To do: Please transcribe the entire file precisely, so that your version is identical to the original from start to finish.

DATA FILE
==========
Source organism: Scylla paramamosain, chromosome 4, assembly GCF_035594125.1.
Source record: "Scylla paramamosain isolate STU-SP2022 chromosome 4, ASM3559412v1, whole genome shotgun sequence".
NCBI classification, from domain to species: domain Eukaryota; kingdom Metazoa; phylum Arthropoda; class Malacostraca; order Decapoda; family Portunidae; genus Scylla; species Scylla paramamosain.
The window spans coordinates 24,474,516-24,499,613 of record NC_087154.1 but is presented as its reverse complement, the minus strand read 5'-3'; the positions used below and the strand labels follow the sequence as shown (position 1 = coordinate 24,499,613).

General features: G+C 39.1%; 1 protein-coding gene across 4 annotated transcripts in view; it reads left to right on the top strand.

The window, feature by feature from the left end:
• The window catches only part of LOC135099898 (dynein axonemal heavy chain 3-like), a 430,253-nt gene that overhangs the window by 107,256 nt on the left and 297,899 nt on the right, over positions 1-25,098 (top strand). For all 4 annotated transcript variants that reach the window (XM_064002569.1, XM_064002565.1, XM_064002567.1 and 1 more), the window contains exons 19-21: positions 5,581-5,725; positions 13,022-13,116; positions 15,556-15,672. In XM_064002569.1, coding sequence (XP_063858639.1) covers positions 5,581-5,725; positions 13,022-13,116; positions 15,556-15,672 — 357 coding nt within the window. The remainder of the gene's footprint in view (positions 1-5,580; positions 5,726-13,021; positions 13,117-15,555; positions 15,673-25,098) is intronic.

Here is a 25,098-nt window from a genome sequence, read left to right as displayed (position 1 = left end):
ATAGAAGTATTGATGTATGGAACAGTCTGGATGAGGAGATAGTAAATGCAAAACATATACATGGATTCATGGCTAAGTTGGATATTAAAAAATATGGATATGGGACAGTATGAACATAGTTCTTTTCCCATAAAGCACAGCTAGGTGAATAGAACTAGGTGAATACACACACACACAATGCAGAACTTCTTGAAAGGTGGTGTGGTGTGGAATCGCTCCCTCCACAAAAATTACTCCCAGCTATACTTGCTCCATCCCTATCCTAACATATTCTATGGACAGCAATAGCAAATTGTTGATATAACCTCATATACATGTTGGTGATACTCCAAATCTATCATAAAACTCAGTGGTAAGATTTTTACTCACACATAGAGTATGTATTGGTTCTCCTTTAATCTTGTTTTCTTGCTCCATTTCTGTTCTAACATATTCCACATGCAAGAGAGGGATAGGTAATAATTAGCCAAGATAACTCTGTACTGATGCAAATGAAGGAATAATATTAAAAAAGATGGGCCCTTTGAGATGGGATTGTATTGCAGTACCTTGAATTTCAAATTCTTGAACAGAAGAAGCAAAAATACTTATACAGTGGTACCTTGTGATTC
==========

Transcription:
Source organism: Scylla paramamosain, chromosome 4, assembly GCF_035594125.1.
Source record: "Scylla paramamosain isolate STU-SP2022 chromosome 4, ASM3559412v1, whole genome shotgun sequence".
NCBI classification, from domain to species: domain Eukaryota; kingdom Metazoa; phylum Arthropoda; class Malacostraca; order Decapoda; family Portunidae; genus Scylla; species Scylla paramamosain.
The window spans coordinates 24,474,516-24,499,613 of record NC_087154.1 but is presented as its reverse complement, the minus strand read 5'-3'; the positions used below and the strand labels follow the sequence as shown (position 1 = coordinate 24,499,613).

General features: G+C 39.1%; 1 protein-coding gene across 4 annotated transcripts in view; it reads left to right on the top strand.

The window, feature by feature from the left end:
• The window catches only part of LOC135099898 (dynein axonemal heavy chain 3-like), a 430,253-nt gene that overhangs the window by 107,256 nt on the left and 297,899 nt on the right, over positions 1-25,098 (top strand). For all 4 annotated transcript variants that reach the window (XM_064002569.1, XM_064002565.1, XM_064002567.1 and 1 more), the window contains exons 19-21: positions 5,581-5,725; positions 13,022-13,116; positions 15,556-15,672. In XM_064002569.1, coding sequence (XP_063858639.1) covers positions 5,581-5,725; positions 13,022-13,116; positions 15,556-15,672 — 357 coding nt within the window. The remainder of the gene's footprint in view (positions 1-5,580; positions 5,726-13,021; positions 13,117-15,555; positions 15,673-25,098) is intronic.

Here is a 25,098-nt window from a genome sequence, read left to right as displayed (position 1 = left end):
ATAGAAGTATTGATGTATGGAACAGTCTGGATGAGGAGATAGTAAATGCAAAACATATACATGGATTCATGGCTAAGTTGGATATTAAAAAATATGGATATGGGACAGTATGAACATAGTTCTTTTCCCATAAAGCACAGCTAGGTGAATAGAACTAGGTGAATACACACACACACAATGCAGAACTTCTTGAAAGGTGGTGTGGTGTGGAATCGCTCCCTCCACAAAAATTACTCCCAGCTATACTTGCTCCATCCCTATCCTAACATATTCTATGGACAGCAATAGCAAATTGTTGATATAACCTCATATACATGTTGGTGATACTCCAAATCTATCATAAAACTCAGTGGTAAGATTTTTACTCACACATAGAGTATGTATTGGTTCTCCTTTAATCTTGTTTTCTTGCTCCATTTCTGTTCTAACATATTCCACATGCAAGAGAGGGATAGGTAATAATTAGCCAAGATAACTCTGTACTGATGCAAATGAAGGAATAATATTAAAAAAGATGGGCCCTTTGAGATGGGATTGTATTGCAGTACCTTGAATTTCAAATTCTTGAACAGAAGAAGCAAAAATACTTATACAGTGGTACCTTGTGATTC